Filing for bankruptcy can be an unsettling time, and that is why bankruptcy laws and codes exist. There are methods in place to help you navigate bankruptcy, and avoid it if possible.
How Am I Protected During Bankruptcy?
Depending on your income, you may find yourself considering Chapter 7 or Chapter 13 bankruptcy. Before you move forward, be sure to understand how you’re protected during bankruptcy.
What Does a Bankruptcy Lawyer Do?
In the event you cannot pay your debts, such as a mortgage, a car loan or credit card bills, you should seek the professional advice of a bankruptcy lawyer. It is his or her job to walk you through your options.
When you consult a bankruptcy lawyer, they become your advocate in the debt collection process. Whether you file as a corporation or an individual, a bankruptcy lawyer can advise you on liquidating, or selling, assets in an effort to increase cash flow to put toward your debts. Typically, the first step when you meet with a lawyer is to avoid filing for bankruptcy in the first place. If possible your bankruptcy attorney will offer solutions for debt consolidation, or counseling to learn how to manage money differently.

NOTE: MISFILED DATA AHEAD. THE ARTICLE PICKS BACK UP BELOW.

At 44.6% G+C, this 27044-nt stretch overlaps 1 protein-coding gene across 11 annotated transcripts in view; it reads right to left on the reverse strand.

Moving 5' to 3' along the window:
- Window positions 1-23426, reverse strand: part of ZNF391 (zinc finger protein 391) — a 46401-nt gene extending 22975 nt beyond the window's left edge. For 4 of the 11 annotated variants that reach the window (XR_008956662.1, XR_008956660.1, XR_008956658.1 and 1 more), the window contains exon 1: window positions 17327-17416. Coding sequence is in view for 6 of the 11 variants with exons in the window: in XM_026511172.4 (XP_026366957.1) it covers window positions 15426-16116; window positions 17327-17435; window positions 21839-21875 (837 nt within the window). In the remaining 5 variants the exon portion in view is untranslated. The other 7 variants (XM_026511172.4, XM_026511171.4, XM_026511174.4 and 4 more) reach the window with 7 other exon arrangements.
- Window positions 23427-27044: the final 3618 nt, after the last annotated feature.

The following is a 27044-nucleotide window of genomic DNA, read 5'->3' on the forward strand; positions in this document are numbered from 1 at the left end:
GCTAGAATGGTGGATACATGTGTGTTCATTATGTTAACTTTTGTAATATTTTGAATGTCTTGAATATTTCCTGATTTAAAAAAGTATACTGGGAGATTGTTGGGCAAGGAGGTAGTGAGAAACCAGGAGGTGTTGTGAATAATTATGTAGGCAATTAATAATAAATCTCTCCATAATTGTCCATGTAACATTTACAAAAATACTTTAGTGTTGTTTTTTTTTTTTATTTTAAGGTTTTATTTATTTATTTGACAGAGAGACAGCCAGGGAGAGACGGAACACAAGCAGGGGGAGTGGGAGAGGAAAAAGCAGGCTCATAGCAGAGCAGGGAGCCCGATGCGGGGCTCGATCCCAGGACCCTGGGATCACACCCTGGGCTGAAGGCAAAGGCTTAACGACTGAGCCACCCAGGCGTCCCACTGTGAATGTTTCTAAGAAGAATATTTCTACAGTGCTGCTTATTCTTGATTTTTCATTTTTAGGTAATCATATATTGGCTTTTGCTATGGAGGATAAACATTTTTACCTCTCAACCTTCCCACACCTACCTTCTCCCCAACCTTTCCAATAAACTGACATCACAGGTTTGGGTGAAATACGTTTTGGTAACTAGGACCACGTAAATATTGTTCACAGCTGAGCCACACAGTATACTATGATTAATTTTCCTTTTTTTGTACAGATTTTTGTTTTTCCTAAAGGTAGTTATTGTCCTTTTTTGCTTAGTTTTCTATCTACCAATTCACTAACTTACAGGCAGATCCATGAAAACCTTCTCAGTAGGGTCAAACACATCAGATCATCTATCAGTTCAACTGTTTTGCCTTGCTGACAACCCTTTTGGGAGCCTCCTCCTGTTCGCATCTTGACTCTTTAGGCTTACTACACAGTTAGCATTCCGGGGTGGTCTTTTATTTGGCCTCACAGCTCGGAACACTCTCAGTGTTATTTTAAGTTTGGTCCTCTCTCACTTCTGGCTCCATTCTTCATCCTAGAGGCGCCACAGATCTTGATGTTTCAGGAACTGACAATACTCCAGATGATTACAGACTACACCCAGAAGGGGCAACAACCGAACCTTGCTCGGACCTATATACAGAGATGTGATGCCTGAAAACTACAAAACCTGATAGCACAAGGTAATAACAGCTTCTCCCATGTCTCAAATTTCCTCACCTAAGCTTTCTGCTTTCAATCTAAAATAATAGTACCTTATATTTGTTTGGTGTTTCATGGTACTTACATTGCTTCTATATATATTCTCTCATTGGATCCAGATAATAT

Paperwork and Hearings
Your bankruptcy attorney can handle all paperwork for you during your counseling, and should you proceed to file for Chapter 7 or Chapter 13 bankruptcy. Additionally, your attorney can represent you at any bankruptcy hearings, the first of which is a mandatory meeting of creditors.
While it’s true that filing for bankruptcy excuses you from paying off debts as you initially agreed to do, filing negatively affects your credit and stays on your record for seven to ten years. Temporary relief from creditor harassment should not be your only reason to consider filing for bankruptcy.
What’s the Difference Between Chapter 7 and Chapter 13?
When you file for Chapter 7 bankruptcy, you’re protected from all debt collection, with the exception of student loans, child support payments and some debts acquired within a certain period of time before filing for bankruptcy.
Filing for Chapter 13 bankruptcy allows you to create a payment plan over a predetermined period of time and typically involves garnishing wages until the debts are paid in full. Your debts are not discharged, but repayment is delayed. In Chapter 13 bankruptcy, you will have to prove your income is sufficient enough to implement a payment plan.
With this knowledge and the expert assistance of a qualified bankruptcy attorney, you will be on your way to financial freedom sooner rather than later.